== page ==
More than 18 months after legislation creating a do-not-call registry passed through the Parliamentary process, the CRTC today released the much-anticipated rules for the registry (rules here, CRTC release here, media coverage here). As I argued just last week, this process has taken far too long and even today's announcement […]
Archive for July 3rd, 2007
My weekly Law Bytes column (Ottawa Citizen version, homepage version) focuses on the need to adapt Canadian cultural policy to an Internet world. Given our easy access to Hollywood movies and U.S. television programming, it is unsurprising that Canadians have long placed great emphasis on cultural policies. To avoid marginalizing homegrown talent, Canada has set Canadian content as a key objective in the Broadcasting Act, established foreign ownership restrictions within the cultural industries, and safeguarded cultural policies in its international trade agreements.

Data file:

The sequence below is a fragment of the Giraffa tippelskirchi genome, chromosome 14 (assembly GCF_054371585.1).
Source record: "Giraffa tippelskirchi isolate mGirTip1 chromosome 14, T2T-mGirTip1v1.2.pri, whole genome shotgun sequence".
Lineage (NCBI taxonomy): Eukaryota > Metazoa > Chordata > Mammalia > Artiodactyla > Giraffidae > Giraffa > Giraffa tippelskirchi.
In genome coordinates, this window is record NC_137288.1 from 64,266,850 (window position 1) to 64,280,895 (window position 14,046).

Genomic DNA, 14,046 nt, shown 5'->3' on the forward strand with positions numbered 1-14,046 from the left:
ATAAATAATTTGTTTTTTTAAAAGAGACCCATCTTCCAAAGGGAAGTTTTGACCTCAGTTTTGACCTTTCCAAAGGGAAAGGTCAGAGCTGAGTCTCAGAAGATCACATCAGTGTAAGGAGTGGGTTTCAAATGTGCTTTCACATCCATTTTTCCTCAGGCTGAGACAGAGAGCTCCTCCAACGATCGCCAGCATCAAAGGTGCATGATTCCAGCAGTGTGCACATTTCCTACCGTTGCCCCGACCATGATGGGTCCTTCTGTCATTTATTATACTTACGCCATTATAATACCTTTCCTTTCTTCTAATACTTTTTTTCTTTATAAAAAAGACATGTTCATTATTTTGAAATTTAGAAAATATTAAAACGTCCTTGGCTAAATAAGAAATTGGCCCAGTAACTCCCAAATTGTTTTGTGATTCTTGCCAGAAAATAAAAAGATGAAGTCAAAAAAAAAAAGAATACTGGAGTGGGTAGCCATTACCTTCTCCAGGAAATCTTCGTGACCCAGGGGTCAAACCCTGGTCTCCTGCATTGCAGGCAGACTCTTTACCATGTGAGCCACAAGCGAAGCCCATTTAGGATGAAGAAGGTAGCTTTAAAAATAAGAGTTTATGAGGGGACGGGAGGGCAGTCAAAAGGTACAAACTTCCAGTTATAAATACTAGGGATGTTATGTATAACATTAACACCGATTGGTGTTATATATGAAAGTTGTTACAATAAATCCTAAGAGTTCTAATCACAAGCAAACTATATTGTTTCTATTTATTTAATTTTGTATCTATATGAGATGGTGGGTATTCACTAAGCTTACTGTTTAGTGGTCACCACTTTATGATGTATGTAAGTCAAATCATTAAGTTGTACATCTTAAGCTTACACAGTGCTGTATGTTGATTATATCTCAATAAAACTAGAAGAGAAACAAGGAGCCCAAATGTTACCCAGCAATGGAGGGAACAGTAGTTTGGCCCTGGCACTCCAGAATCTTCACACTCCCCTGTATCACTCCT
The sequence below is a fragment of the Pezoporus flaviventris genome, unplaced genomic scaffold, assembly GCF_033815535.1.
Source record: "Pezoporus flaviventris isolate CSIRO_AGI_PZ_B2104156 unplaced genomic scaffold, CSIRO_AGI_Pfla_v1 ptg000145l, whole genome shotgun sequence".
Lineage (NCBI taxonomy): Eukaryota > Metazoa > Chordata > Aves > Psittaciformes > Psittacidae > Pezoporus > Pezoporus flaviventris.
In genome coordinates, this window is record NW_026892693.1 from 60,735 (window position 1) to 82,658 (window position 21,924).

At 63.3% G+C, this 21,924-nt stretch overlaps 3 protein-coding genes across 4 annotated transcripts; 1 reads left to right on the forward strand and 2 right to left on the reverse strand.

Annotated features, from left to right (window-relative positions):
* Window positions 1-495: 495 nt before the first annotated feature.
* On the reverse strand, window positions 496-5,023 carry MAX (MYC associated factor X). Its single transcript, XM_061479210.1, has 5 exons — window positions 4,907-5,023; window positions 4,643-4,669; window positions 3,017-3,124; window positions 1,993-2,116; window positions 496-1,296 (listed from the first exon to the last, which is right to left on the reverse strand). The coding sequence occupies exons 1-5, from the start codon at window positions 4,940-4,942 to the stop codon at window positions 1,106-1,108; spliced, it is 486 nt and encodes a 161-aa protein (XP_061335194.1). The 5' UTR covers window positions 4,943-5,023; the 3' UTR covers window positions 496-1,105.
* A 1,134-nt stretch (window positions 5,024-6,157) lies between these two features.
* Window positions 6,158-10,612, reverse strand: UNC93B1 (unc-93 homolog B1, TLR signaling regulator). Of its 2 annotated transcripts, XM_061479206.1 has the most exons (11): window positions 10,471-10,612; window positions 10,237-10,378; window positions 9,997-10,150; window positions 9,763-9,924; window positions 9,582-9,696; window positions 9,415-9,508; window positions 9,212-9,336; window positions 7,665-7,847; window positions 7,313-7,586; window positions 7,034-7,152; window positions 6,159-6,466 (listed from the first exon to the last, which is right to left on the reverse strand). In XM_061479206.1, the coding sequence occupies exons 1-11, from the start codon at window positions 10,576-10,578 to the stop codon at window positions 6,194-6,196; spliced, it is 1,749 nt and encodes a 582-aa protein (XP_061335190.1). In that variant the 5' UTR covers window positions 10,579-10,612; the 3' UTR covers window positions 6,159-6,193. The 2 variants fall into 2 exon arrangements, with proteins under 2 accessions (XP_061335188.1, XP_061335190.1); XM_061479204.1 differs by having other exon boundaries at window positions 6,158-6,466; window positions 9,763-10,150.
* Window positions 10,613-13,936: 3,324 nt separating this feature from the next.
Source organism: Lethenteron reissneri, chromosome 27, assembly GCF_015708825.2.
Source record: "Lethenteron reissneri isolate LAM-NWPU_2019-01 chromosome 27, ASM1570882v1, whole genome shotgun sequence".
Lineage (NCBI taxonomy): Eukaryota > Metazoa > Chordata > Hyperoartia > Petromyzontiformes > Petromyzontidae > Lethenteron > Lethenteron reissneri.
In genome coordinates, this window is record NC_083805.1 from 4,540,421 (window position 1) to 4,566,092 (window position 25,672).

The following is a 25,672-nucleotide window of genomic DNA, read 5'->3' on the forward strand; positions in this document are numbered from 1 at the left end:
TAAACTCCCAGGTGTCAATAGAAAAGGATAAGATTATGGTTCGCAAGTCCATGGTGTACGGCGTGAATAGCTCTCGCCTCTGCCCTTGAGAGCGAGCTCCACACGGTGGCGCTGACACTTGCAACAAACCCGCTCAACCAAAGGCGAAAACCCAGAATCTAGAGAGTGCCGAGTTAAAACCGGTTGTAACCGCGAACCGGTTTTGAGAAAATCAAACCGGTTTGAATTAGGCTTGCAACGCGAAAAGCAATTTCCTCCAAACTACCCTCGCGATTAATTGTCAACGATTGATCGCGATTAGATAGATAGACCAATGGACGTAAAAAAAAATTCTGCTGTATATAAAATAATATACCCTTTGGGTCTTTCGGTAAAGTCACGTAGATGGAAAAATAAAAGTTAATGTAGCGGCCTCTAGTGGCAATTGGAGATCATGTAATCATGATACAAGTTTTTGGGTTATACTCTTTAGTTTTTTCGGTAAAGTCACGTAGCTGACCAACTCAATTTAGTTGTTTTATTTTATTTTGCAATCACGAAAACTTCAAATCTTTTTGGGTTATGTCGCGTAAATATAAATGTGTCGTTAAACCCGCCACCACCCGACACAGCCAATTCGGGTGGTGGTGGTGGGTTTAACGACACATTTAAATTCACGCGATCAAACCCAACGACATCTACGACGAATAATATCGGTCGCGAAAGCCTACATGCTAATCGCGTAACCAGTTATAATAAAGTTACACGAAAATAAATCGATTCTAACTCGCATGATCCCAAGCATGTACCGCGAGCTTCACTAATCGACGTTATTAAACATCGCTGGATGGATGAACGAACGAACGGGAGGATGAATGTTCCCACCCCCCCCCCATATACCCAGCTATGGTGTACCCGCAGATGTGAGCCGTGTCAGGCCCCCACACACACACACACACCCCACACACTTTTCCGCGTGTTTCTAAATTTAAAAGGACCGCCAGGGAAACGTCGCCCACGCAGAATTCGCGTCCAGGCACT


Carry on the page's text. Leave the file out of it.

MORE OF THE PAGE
As a result, Canadian television and radio broadcasters must be Canadian-owned and comply with Canadian content requirements, while funding programs at the federal and provincial level help the Canadian cultural sector compete on the global stage. These policies have enjoyed a measure of success – Canadian musicians and children's television programming are particularly noteworthy in this regard – however the emergence of the Internet and new media is rendering many current policies increasingly irrelevant.
I argue that two pillars of Canadian cultural policy need to be reconsidered.
The Tyee has a good article on Telus' use of the U.S. notice and takedown system to demand the takedown of videos over which they do not hold copyright.
CNET focuses on the Internet release of Sicko and its performance at the box office.